When your influences range from James Brown to Led Zeppelin, you already have a lot to work with. Add in immense and innovative talent, and you're going to rule the world. Case in point: Alabama Shakes. Just over four years ago, Brittany Howard, Heath Fogg, Zac Cockrell, and Steve Johnson went into a Nashville studio one day to lay down some, essentially, live demos. In less than a year, those demos got them radio play, media attention, national tours, a manager, and a deal with ATO Records. By April of 2012, those same demos -- along with a second batch -- were released as Boys & Girls, a rough and ragged debut album that would go on to sell a half-million copies and earn three Grammy nominations. It was phenomenal to watch, their rapid rise. NPR Music's Ann Powers says, “I think it was maybe the fastest rise I've seen since, I don't know, the Strokes ... at least in rock. Very quick and very sincere, as well. Not just a flash in the pan, but a band that people were really rooting for to continue to be successful.”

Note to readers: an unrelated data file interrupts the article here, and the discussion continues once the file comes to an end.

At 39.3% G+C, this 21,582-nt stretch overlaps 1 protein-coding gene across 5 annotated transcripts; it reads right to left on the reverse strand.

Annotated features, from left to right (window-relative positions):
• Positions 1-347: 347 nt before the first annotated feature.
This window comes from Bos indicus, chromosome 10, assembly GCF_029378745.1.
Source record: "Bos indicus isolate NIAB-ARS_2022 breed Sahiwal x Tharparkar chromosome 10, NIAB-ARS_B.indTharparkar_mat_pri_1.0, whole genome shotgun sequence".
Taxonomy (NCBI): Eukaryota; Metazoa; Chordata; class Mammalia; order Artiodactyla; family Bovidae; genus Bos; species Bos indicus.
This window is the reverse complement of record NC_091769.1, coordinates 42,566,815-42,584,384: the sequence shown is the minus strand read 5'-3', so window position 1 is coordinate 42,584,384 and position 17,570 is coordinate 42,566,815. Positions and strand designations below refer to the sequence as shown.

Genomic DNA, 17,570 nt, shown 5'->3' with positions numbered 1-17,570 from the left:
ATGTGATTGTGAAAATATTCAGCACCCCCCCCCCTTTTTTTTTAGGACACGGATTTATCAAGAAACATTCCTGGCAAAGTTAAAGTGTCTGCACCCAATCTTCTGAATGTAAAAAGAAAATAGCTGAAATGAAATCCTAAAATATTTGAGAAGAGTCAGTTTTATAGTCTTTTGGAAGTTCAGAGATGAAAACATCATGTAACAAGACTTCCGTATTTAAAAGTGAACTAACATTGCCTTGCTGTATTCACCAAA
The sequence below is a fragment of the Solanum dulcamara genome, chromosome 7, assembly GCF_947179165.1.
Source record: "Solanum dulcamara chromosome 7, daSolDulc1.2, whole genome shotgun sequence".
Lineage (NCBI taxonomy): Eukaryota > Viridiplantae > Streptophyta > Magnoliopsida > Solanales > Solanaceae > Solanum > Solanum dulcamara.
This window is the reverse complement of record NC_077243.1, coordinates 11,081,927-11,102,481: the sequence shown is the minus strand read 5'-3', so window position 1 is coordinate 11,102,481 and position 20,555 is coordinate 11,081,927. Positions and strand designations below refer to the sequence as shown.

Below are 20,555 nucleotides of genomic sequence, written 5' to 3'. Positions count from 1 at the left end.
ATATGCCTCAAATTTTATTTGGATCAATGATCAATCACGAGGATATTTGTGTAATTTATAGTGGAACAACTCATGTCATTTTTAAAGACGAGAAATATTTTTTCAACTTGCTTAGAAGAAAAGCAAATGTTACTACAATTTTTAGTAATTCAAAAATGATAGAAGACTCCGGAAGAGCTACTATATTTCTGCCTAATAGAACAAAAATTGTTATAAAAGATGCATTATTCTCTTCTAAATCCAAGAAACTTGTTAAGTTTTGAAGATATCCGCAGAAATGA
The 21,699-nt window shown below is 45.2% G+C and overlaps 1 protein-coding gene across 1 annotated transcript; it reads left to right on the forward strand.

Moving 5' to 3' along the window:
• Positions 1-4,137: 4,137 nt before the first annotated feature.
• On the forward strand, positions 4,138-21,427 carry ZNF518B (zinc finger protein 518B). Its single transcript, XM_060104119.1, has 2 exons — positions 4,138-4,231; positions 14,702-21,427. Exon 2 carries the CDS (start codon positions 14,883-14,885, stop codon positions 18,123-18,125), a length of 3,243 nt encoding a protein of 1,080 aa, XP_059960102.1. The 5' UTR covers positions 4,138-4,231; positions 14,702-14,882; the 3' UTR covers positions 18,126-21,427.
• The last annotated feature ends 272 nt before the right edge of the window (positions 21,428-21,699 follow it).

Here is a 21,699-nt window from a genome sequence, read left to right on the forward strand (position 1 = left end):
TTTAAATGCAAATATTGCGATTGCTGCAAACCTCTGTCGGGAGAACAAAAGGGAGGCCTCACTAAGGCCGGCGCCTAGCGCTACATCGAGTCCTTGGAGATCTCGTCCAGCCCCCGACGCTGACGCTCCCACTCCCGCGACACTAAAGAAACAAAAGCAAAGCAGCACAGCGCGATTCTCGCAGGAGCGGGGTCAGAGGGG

No doubt they will be. The Shakes' new album, Sound & Color, is astonishingly great. From the opening strains of the title track through all the howls and hollers that follow, it's a huge step forward, artistically … though not a surprising one to anybody who knows their work and certainly not to the band. Alabama Shakes always knew what their vision was and, with Sound & Color, they are showing if off to the rest of us.

Alabama has a rich and deep musical history. What does it mean to come from there and carry that legacy forward? How does that inform the Shakes' writing and the music?